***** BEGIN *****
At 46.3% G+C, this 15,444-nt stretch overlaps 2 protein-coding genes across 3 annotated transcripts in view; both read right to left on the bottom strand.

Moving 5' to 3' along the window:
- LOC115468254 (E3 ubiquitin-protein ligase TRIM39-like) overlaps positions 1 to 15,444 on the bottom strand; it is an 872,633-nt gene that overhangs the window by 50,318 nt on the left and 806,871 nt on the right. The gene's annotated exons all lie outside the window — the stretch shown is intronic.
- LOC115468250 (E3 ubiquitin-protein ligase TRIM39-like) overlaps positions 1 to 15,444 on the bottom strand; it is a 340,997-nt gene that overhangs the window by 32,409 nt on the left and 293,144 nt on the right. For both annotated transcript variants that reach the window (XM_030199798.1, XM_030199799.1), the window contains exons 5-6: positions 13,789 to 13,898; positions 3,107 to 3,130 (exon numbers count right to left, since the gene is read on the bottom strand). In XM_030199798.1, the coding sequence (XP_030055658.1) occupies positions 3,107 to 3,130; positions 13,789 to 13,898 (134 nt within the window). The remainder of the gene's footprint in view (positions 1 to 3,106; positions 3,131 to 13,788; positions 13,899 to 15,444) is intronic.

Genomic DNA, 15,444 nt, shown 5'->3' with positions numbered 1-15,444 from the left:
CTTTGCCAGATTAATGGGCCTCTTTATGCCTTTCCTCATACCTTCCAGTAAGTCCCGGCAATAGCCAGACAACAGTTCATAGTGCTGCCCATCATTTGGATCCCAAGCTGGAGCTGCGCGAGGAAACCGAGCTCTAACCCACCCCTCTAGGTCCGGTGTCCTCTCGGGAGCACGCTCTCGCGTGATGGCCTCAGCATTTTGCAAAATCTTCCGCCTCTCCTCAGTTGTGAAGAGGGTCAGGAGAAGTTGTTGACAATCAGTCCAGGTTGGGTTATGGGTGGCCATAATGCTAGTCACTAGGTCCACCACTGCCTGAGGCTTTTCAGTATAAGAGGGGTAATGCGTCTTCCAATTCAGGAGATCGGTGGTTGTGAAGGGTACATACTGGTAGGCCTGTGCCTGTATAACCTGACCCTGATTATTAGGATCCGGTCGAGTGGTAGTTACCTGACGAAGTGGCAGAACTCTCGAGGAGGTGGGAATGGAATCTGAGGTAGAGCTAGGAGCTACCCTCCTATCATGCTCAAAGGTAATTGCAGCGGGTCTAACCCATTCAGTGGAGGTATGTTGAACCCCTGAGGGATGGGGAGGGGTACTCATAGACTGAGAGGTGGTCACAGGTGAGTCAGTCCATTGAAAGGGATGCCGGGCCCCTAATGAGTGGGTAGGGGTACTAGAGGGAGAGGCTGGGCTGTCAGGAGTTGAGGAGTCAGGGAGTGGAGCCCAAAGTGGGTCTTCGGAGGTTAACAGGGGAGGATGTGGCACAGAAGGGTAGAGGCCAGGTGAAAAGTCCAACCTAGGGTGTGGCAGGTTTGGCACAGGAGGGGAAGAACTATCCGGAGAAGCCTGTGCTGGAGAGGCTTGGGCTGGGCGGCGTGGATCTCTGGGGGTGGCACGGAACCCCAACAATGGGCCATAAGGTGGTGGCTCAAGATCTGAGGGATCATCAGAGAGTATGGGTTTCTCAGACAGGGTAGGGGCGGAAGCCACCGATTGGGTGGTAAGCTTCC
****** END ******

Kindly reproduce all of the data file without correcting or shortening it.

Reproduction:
At 46.3% G+C, this 15,444-nt stretch overlaps 2 protein-coding genes across 3 annotated transcripts in view; both read right to left on the bottom strand.

Moving 5' to 3' along the window:
- LOC115468254 (E3 ubiquitin-protein ligase TRIM39-like) overlaps positions 1 to 15,444 on the bottom strand; it is an 872,633-nt gene that overhangs the window by 50,318 nt on the left and 806,871 nt on the right. The gene's annotated exons all lie outside the window — the stretch shown is intronic.
- LOC115468250 (E3 ubiquitin-protein ligase TRIM39-like) overlaps positions 1 to 15,444 on the bottom strand; it is a 340,997-nt gene that overhangs the window by 32,409 nt on the left and 293,144 nt on the right. For both annotated transcript variants that reach the window (XM_030199798.1, XM_030199799.1), the window contains exons 5-6: positions 13,789 to 13,898; positions 3,107 to 3,130 (exon numbers count right to left, since the gene is read on the bottom strand). In XM_030199798.1, the coding sequence (XP_030055658.1) occupies positions 3,107 to 3,130; positions 13,789 to 13,898 (134 nt within the window). The remainder of the gene's footprint in view (positions 1 to 3,106; positions 3,131 to 13,788; positions 13,899 to 15,444) is intronic.

Genomic DNA, 15,444 nt, shown 5'->3' with positions numbered 1-15,444 from the left:
CTTTGCCAGATTAATGGGCCTCTTTATGCCTTTCCTCATACCTTCCAGTAAGTCCCGGCAATAGCCAGACAACAGTTCATAGTGCTGCCCATCATTTGGATCCCAAGCTGGAGCTGCGCGAGGAAACCGAGCTCTAACCCACCCCTCTAGGTCCGGTGTCCTCTCGGGAGCACGCTCTCGCGTGATGGCCTCAGCATTTTGCAAAATCTTCCGCCTCTCCTCAGTTGTGAAGAGGGTCAGGAGAAGTTGTTGACAATCAGTCCAGGTTGGGTTATGGGTGGCCATAATGCTAGTCACTAGGTCCACCACTGCCTGAGGCTTTTCAGTATAAGAGGGGTAATGCGTCTTCCAATTCAGGAGATCGGTGGTTGTGAAGGGTACATACTGGTAGGCCTGTGCCTGTATAACCTGACCCTGATTATTAGGATCCGGTCGAGTGGTAGTTACCTGACGAAGTGGCAGAACTCTCGAGGAGGTGGGAATGGAATCTGAGGTAGAGCTAGGAGCTACCCTCCTATCATGCTCAAAGGTAATTGCAGCGGGTCTAACCCATTCAGTGGAGGTATGTTGAACCCCTGAGGGATGGGGAGGGGTACTCATAGACTGAGAGGTGGTCACAGGTGAGTCAGTCCATTGAAAGGGATGCCGGGCCCCTAATGAGTGGGTAGGGGTACTAGAGGGAGAGGCTGGGCTGTCAGGAGTTGAGGAGTCAGGGAGTGGAGCCCAAAGTGGGTCTTCGGAGGTTAACAGGGGAGGATGTGGCACAGAAGGGTAGAGGCCAGGTGAAAAGTCCAACCTAGGGTGTGGCAGGTTTGGCACAGGAGGGGAAGAACTATCCGGAGAAGCCTGTGCTGGAGAGGCTTGGGCTGGGCGGCGTGGATCTCTGGGGGTGGCACGGAACCCCAACAATGGGCCATAAGGTGGTGGCTCAAGATCTGAGGGATCATCAGAGAGTATGGGTTTCTCAGACAGGGTAGGGGCGGAAGCCACCGATTGGGTGGTAAGCTTCC